Simple, but handy subcommand of docker buildx called imagetools, allows us to inspect of an image in registry without having to pull it. The documentation includes a lot of examples, but the most useful one for me is getting a digest of remote image:

docker buildx imagetools inspect alpine –format “{{json .Manifest}}” | jq .digest
“sha256:c5b1261d6d3e43071626931fc004f70149baeba2c8ec672bd4f27761f8e1ad6b”

Latest Dockerfile Syntax

With BuildKit comes also new Dockerfile syntax through what’s called Dockerfile frontend. To enable current latest syntax we need to add a directive to the top of the Dockerfile, e.g.:

# syntax=docker/dockerfile:1.3
FROM …

To find version you can check dockerfile-upstream Docker Hub repository.

Here-docs

First of these Dockerfile syntax improvements I want to mention is here-docs, which allows us to pass multiline scripts into RUN and COPY commands:

# syntax = docker/dockerfile:1.3-labs
FROM debian
RUN <<eot bash
apt-get update
apt-get install -y vim
eot

# Same as:
RUN apt-get update && apt-get install -y vim

In the past we would have to use && if we wanted to put multiple commands into single RUN, now with here-docs, we can write a normal script.

Additionally, first line can specify interpreter, so we can — for example — write a Python script too:

# syntax = docker/dockerfile:1.3-labs
FROM python:3.6
RUN <<eot
#!/usr/bin/env python
print(“hello world”)
eot

COPY and ADD Features

In this new Dockerfile syntax, there are also more subtle changes and improvements to COPY and ADD in form of new options.

COPY now supports –parents option:

# syntax=docker/dockerfile:1.7.0-labs
FROM ubuntu

COPY ./one/two/some.txt /normal/

RUN find /normal
#10 [3/5] RUN find /normal
#10 0.223 /normal
#10 0.223 /normal/some.txt

COPY –parents ./one/two/some.txt /parents/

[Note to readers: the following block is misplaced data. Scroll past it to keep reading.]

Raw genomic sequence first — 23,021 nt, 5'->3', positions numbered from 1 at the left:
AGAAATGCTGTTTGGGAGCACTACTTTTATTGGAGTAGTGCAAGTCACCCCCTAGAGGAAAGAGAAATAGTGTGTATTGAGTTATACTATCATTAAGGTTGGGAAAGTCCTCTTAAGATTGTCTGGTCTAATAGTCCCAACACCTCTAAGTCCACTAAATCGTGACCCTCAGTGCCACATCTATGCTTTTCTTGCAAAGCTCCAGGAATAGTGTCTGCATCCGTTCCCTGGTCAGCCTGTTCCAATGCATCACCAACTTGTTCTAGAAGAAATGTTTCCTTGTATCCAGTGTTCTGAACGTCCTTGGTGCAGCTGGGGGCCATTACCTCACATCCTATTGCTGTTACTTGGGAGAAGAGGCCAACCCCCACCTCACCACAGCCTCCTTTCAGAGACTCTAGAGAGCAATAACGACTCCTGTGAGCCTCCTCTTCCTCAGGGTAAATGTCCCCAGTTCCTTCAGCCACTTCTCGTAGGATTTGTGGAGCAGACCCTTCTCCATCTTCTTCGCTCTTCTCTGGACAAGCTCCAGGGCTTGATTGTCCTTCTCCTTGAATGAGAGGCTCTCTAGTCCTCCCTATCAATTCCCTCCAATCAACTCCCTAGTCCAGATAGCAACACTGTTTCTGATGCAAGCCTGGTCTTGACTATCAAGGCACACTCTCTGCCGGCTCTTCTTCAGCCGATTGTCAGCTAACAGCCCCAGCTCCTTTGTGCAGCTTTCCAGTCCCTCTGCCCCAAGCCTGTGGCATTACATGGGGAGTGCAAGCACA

RUN find /parents
#12 [5/5] RUN find /parents
#12 0.509 /parents
#12 0.509 /parents/one
#12 0.509 /parents/one/two
#12 0.509 /parents/one/two/some.txt

If you copy a nested file with normal COPY, the image will contain only the file itself without the parent directories, with –parents the whole file tree is copied, similar to how cp –parents does it.

Similarly to –parents option, you can also use –exclude:

COPY –exclude=*.txt ./some-dir/* ./some-dest

Which will omit excluded files (and patterns) when copying.

Finally, ADD command has received an improvement too – it is now possible to directly add Git repository:

# syntax=docker/dockerfile:1.7.0-labs
FROM ubuntu

ADD git@github.com:kelseyhightower/helloworld.git /repo
RUN ls -la /repo

And when running build for this Dockerfile, we will get:

docker buildx build –ssh default –progress=plain .
#8 [2/3] ADD git@github.com:kelseyhightower/helloworld.git /repo
#8 0.478 Warning: Permanently added ‘github.com’ (ED25519) to the list of known hosts.
#8 1.738 ref: refs/heads/master HEAD
#8 1.738 96a652519d1aaca11085ca3a7806bead4d2c273f HEAD
#8 3.478 96a652519d1aaca11085ca3a7806bead4d2c273f refs/heads/master
#8 1.829 ref: refs/heads/master HEAD
#8 1.829 96a652519d1aaca11085ca3a7806bead4d2c273f HEAD
#8 3.838 From github.com:kelseyhightower/helloworld
#8 3.838 * [new branch] master -> master
#8 3.838 * [new branch] master -> origin/master
#8 DONE 7.4s

#9 [2/3] ADD git@github.com:kelseyhightower/helloworld.git /repo
#9 DONE 0.0s

This will also work for private repositories.

See more interesting options in docs, such ADD –keep-git-dir or ADD –checksum for validating artifact checksums.

Bonus: Indentation

And while not a BuildKit feature, one thing I discovered recently is that you can indent lines in Dockerfile and it will work just fine, which allows for more readability, especially with multistage builds:

# syntax=docker/dockerfile:1
FROM golang:1.21
WORKDIR /src

COPY main.go .
RUN go build -o /bin/hello ./main.go

FROM scratch
COPY –from=0 /bin/hello /bin/hello
CMD [“/bin/hello”]

It looks weird at first glance, but it’s more readable in my opinion, making it more clear where each stage starts and which commands belong to it.

Conclusion

The examples in this article only show the features that I find the most useful, but there’s plenty more, so be sure to check out official Docker docs, but also BuildKit docs, which have the latest changes. Docker blog is also a great resources, posts tagged or specifically.

This article was originally posted at martinheinz.dev